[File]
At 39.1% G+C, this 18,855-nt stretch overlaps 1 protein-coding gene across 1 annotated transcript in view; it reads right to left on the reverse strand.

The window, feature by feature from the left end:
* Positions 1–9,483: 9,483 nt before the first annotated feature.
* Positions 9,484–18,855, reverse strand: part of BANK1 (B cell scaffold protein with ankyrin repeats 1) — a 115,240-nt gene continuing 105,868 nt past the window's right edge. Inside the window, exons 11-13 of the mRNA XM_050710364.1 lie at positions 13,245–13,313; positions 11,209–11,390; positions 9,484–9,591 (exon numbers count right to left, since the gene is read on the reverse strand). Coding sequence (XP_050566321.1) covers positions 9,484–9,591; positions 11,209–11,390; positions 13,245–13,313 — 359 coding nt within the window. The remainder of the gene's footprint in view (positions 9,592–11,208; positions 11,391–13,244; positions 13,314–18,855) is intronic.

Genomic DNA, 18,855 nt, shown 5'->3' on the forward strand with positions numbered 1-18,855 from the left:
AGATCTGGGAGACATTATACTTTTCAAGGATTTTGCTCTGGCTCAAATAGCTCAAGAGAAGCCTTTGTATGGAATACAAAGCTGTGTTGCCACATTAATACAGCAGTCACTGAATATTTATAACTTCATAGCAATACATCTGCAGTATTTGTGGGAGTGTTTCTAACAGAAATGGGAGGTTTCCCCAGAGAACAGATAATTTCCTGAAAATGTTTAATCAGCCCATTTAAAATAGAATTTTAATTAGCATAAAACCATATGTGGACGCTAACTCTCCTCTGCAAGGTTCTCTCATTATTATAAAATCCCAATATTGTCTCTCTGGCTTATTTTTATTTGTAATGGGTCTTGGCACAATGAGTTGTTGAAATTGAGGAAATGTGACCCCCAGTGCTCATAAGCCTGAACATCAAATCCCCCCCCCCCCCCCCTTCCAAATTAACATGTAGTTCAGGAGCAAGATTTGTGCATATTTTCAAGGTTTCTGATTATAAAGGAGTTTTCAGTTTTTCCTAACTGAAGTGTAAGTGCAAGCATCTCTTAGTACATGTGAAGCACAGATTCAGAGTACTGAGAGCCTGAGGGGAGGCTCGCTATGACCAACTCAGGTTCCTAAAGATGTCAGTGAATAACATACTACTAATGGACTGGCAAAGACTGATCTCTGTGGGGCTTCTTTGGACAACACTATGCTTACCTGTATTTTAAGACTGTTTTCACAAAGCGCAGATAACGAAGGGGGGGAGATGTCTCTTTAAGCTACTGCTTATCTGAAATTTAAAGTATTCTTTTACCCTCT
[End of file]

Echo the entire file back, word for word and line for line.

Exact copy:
At 39.1% G+C, this 18,855-nt stretch overlaps 1 protein-coding gene across 1 annotated transcript in view; it reads right to left on the reverse strand.

The window, feature by feature from the left end:
* Positions 1–9,483: 9,483 nt before the first annotated feature.
* Positions 9,484–18,855, reverse strand: part of BANK1 (B cell scaffold protein with ankyrin repeats 1) — a 115,240-nt gene continuing 105,868 nt past the window's right edge. Inside the window, exons 11-13 of the mRNA XM_050710364.1 lie at positions 13,245–13,313; positions 11,209–11,390; positions 9,484–9,591 (exon numbers count right to left, since the gene is read on the reverse strand). Coding sequence (XP_050566321.1) covers positions 9,484–9,591; positions 11,209–11,390; positions 13,245–13,313 — 359 coding nt within the window. The remainder of the gene's footprint in view (positions 9,592–11,208; positions 11,391–13,244; positions 13,314–18,855) is intronic.

Genomic DNA, 18,855 nt, shown 5'->3' on the forward strand with positions numbered 1-18,855 from the left:
AGATCTGGGAGACATTATACTTTTCAAGGATTTTGCTCTGGCTCAAATAGCTCAAGAGAAGCCTTTGTATGGAATACAAAGCTGTGTTGCCACATTAATACAGCAGTCACTGAATATTTATAACTTCATAGCAATACATCTGCAGTATTTGTGGGAGTGTTTCTAACAGAAATGGGAGGTTTCCCCAGAGAACAGATAATTTCCTGAAAATGTTTAATCAGCCCATTTAAAATAGAATTTTAATTAGCATAAAACCATATGTGGACGCTAACTCTCCTCTGCAAGGTTCTCTCATTATTATAAAATCCCAATATTGTCTCTCTGGCTTATTTTTATTTGTAATGGGTCTTGGCACAATGAGTTGTTGAAATTGAGGAAATGTGACCCCCAGTGCTCATAAGCCTGAACATCAAATCCCCCCCCCCCCCCCCTTCCAAATTAACATGTAGTTCAGGAGCAAGATTTGTGCATATTTTCAAGGTTTCTGATTATAAAGGAGTTTTCAGTTTTTCCTAACTGAAGTGTAAGTGCAAGCATCTCTTAGTACATGTGAAGCACAGATTCAGAGTACTGAGAGCCTGAGGGGAGGCTCGCTATGACCAACTCAGGTTCCTAAAGATGTCAGTGAATAACATACTACTAATGGACTGGCAAAGACTGATCTCTGTGGGGCTTCTTTGGACAACACTATGCTTACCTGTATTTTAAGACTGTTTTCACAAAGCGCAGATAACGAAGGGGGGGAGATGTCTCTTTAAGCTACTGCTTATCTGAAATTTAAAGTATTCTTTTACCCTCT